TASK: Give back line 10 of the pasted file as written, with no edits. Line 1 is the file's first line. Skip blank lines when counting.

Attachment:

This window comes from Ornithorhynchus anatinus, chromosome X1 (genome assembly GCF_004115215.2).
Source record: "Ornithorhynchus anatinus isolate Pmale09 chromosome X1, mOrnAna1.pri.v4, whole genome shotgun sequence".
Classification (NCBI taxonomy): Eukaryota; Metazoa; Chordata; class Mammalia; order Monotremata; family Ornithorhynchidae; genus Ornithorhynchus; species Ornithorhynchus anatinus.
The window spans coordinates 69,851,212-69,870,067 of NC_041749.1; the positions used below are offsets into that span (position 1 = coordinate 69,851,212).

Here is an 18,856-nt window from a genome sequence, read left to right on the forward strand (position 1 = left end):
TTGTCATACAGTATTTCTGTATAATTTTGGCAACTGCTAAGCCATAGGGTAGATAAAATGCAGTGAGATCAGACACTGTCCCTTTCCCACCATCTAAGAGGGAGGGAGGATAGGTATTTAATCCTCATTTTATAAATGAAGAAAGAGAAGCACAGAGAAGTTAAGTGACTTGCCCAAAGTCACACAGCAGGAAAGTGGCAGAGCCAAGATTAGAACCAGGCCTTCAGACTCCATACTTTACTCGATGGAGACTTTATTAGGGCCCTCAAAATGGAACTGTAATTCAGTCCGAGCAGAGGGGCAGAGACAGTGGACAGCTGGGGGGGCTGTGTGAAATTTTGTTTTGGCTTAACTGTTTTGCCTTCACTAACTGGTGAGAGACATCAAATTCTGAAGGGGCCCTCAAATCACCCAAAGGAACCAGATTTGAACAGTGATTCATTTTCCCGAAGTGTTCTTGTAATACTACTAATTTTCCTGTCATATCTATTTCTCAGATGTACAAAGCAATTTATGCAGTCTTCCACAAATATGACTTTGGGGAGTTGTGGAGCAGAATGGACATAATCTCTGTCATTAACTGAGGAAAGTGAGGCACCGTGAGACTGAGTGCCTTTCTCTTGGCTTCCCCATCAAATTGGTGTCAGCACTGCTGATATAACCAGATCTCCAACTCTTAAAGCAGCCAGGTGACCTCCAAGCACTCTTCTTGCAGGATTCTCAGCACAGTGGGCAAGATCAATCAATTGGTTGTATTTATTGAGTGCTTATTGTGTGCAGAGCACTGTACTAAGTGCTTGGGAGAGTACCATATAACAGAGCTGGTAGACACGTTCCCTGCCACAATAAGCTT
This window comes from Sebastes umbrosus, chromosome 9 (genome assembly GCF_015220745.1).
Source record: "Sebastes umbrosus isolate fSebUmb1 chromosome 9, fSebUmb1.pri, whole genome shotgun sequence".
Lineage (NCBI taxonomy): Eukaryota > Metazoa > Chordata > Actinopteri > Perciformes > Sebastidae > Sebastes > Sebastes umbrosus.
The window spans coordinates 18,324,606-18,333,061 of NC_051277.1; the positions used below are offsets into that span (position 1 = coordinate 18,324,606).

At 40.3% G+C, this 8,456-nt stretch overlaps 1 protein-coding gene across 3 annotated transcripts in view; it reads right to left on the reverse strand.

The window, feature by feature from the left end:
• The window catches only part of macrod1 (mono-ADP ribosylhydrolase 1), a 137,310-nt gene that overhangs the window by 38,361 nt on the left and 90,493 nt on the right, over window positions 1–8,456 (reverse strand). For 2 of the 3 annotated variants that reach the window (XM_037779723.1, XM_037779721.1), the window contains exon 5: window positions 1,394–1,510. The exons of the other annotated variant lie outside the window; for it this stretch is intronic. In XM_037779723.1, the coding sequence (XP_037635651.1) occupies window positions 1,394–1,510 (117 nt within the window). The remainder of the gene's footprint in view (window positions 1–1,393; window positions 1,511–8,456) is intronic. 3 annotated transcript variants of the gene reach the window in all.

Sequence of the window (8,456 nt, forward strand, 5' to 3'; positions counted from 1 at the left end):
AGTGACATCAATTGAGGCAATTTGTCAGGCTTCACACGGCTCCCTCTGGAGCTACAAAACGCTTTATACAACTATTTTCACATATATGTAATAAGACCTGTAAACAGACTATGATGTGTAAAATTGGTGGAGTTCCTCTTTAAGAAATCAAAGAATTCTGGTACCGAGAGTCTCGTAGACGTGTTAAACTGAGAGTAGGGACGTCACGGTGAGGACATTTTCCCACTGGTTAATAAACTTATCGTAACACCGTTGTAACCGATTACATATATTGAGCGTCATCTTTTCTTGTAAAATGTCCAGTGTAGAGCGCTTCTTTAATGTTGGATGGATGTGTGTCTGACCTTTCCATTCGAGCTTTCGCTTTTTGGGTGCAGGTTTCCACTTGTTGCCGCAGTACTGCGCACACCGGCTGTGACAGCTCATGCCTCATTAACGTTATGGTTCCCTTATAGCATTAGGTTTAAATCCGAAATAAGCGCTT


The window spans coordinates 18,324,606-18,333,061 of NC_051277.1; the positions used below are offsets into that span (position 1 = coordinate 18,324,606).